Did you know that the beautiful silk dress worn by Sophie Grégoire Trudeau was designed and handmade right here in Montreal by local designer Daniel Beaudet?
Here is Daniel’s story, and the inspiration behind the collection. He describes what it feels like to see your work all over the world and shares where you can find the dress!
How did it feel when you saw the pictures of Sophie Grégoire Trudeau wearing your dress in front of the Taj Mahal?
It was weird because we sent the dress a few weeks before her trip happened, and we were not sure she would wear it. When it happened, it was really anticlimactic. We were like “Ok, next”. It was only a few days later that it really started to sink in. When we started seeing pictures of her all over the world, we were like “Oh, the dress is on the French news channels!"
It’s in Paris Match!
Yes, it’s on Hello Magazine. I was like “Oh, OK.” So, it’s a bit surreal, still.
How did that relationship begin?
It’s been a relationship that was established a year ago. I have a friend that makes beautiful handmade dolls (Aude LeDubé from Coton Mouton / État de Style) and she started to do a series of dolls dressed by local designers. She asked me if we could do a doll dressed by me. I brought her some dresses, and she added them to her atelier, and Zoe Trudeau’s (Justin’s sister-in-law) stylist passed by. She liked the dress. She contacted me, and she wanted a blouse and a few pieces for her personal use, and after that, she asked me to send her sketches for Canada Day last year. Then she contacted us for the trip to India and asked for us to send some pictures of the dresses. She picked two. Sophie chose to wear that one.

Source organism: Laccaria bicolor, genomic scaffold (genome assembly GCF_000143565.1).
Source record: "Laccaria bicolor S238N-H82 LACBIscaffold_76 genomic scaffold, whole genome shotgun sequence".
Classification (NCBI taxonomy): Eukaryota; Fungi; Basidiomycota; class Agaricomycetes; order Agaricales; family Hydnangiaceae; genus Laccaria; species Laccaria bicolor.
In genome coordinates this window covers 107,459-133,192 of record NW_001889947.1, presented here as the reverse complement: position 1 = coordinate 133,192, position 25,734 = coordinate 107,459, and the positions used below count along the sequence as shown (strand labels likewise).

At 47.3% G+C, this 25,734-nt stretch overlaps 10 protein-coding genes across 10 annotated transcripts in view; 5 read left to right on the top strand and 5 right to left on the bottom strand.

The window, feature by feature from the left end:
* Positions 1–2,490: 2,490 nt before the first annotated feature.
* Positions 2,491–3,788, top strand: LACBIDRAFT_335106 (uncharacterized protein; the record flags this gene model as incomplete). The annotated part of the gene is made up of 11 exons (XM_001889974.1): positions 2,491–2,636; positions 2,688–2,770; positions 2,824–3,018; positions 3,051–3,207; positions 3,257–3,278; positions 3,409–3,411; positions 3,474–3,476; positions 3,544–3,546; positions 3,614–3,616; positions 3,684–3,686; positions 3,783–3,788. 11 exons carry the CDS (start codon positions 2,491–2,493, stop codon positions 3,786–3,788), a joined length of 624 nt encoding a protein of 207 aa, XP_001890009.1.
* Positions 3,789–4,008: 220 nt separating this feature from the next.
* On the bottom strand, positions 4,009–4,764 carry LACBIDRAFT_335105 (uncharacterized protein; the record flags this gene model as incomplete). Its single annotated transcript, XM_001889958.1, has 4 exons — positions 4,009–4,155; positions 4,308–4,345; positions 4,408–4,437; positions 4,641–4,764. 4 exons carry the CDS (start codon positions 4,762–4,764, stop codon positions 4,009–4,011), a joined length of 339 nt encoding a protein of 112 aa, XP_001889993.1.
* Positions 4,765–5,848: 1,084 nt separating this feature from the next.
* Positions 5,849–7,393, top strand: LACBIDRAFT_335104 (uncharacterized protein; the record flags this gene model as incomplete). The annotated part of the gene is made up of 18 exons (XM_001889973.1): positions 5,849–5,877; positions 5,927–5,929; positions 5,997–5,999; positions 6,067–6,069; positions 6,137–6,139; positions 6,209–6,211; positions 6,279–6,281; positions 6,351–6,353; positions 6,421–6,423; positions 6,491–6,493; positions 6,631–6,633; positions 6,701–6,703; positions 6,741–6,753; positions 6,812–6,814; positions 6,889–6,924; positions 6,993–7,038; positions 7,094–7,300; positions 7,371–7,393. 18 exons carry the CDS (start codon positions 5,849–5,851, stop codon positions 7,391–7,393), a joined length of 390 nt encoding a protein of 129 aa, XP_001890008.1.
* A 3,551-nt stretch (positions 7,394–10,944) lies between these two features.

What was your inspiration for the design?
It’s from the Fall collection, but we’re cheating and offering it now in the boutique. The starting point was a mug shot that I found on-line of Ida Katz. Her real name was Liliane Brown, from the 30’s. She was one of the three most important brothel owners of Montreal. I really like her face and the way she is smiling while having her mug shot done. She is such a great character, and I dug into her history. So, the whole collection is inspired by that seedy, gritty aspect of Montreal that’s always been there, it’s a party city, a jazz city and a corrupt city. (He laughs). So, it’s that aspect that we don’t really like to talk about but has always been there. So, it’s about that woman with attitude, she’s a bit sketchy, and a bit wrong.
Where can we purchase the dress and when is it available?
It will be available this Sunday, March 11th. The boutique is called Montagne 2125, and it is located on rue de la Montagne.
How did you get started as a designer?
I’d been living in Europe studying at the Antwerp Academy of Fine Art, which is the 3rd best fashion school in the world. I was teaching sewing, and then I decided to go back into the industry. I was not fully satisfied with the work I could find, so at one point I decided ‘well, why not try it on my own?’ I was still working for somebody, so I wanted to keep a low profile for a while. I couldn’t use my name, so I decided to use my name spelled backwards. My Instagram image was greyed out. So, I was really playing it in a Martin Margiela way. Like when you look at something written on the mirror, it’s reversed. That for me was the impression that I had, like this company is me, but not, at the same time. It’s a different aspect of me.